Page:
• In 2017, a 45 year old man was punched a single time while waiting in line outside a bar. His assailant first asked, “What are you looking at?” according to witnesses. The struck man never regained consciousness and died despite prompt hospitalization.
    ABC 7
  • In 2018 an off duty deputy involved in a minor traffic accident is punched once by the other driver, never regains conciousness, and later dies. KTLA, including video (start at 0:44)

However, even individuals who knew for certain they will be struck are at risk. Here are a couple examples where the person struck knew in advance that a punch was coming.

  • In 2011, on a $5 bet, a 25-year old man was punched in the face by a 142 lb. woman. A few minutes later he collapsed; his autopsy revealed an artery burst in his neck. ABC news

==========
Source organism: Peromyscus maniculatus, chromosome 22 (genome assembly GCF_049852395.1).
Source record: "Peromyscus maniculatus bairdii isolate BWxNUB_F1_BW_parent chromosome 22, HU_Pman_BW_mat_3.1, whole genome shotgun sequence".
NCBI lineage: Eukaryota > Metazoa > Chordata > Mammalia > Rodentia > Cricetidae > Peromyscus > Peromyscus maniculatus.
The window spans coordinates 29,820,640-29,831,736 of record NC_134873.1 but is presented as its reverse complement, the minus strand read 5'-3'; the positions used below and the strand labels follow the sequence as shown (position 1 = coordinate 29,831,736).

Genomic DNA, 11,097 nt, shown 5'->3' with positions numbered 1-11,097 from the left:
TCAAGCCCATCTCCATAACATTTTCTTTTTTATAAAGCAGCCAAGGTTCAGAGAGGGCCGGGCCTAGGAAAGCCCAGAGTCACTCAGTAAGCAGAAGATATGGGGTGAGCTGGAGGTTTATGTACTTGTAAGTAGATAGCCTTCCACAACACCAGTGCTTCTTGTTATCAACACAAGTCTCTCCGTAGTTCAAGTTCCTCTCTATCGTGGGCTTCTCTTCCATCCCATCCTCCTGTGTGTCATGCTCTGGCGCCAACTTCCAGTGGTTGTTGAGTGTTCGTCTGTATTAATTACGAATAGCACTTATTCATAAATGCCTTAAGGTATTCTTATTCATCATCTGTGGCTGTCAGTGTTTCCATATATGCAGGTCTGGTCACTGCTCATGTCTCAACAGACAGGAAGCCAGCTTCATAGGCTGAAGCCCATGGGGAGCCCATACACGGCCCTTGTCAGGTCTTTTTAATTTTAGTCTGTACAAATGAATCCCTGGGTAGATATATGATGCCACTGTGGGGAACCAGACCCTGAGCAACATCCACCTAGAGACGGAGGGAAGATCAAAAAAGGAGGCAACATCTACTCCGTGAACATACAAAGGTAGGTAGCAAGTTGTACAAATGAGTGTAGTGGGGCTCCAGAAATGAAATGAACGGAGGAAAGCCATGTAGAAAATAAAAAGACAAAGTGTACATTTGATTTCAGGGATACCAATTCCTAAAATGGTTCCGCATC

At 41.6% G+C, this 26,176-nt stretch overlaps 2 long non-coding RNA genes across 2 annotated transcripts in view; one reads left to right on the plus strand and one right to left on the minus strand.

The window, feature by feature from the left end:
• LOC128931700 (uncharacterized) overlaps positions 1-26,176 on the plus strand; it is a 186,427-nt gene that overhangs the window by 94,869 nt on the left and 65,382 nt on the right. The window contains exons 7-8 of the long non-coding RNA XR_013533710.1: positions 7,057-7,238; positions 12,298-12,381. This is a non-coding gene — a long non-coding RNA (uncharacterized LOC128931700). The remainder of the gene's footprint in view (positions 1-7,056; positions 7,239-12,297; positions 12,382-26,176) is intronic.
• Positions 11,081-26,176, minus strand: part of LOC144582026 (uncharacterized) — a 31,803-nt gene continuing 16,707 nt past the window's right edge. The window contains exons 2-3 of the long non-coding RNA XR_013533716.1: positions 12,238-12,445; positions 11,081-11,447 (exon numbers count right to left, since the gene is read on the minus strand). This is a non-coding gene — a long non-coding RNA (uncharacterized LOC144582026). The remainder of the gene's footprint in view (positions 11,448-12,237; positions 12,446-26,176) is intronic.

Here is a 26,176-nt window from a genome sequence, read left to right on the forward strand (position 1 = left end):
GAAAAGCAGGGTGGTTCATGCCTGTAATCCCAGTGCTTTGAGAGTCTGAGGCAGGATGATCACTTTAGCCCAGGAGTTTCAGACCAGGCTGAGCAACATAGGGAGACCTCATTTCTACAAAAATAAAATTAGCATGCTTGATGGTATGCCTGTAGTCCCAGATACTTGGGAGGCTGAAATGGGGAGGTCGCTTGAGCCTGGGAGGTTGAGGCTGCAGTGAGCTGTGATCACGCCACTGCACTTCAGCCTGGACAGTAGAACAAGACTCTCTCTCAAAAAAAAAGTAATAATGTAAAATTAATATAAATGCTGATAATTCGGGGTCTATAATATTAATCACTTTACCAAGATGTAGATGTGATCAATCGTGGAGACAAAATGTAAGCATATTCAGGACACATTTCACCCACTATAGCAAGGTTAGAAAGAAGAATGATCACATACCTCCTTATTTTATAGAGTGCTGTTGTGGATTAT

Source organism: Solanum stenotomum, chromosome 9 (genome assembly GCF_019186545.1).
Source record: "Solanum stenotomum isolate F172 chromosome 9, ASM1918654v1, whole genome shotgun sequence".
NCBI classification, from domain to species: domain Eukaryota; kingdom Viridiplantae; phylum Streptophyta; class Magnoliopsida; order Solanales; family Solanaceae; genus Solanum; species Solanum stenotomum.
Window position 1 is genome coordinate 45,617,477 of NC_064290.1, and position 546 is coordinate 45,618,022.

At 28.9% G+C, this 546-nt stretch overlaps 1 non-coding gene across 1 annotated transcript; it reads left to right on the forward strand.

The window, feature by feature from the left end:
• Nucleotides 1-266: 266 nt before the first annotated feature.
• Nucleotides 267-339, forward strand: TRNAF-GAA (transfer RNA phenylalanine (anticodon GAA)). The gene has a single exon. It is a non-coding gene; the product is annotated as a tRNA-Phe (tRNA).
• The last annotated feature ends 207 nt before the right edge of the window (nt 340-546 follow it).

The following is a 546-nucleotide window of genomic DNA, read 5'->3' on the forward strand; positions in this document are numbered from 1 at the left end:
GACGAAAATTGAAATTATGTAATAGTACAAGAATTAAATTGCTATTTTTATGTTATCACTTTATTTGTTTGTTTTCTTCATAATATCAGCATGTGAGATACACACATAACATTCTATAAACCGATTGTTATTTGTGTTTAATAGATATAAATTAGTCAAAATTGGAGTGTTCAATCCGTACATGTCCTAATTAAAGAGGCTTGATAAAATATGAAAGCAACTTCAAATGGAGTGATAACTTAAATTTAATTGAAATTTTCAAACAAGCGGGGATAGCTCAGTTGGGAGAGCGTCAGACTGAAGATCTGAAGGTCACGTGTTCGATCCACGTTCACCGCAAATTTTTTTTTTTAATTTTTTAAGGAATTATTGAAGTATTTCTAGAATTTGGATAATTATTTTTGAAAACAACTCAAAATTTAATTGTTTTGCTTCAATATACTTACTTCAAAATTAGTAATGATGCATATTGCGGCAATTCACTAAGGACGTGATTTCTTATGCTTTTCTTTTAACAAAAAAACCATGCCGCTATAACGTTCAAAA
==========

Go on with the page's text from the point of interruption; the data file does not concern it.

• In 2014, two teenagers agreed to settle a dispute by allowing one to punch the other in the face. The teen, hit once on the left side of the face with a closed fist, fell, and struck his head on the ground. He never regained consciousness and died after hospitalization. Q13 Fox News

It might be tempting to write these anecdotes off as isolated incidents or freak occurances, but by understanding the mechanisms by which such injury and death occur, these tragedies can inform our own preparations for violence and its legal consequences.

For starters, consider moves illegal among unarmed boxers and MMA fighters because of the potential for death or permanent injury. Paring the list down to only moves that work via blunt force trauma still leaves a substantial selection.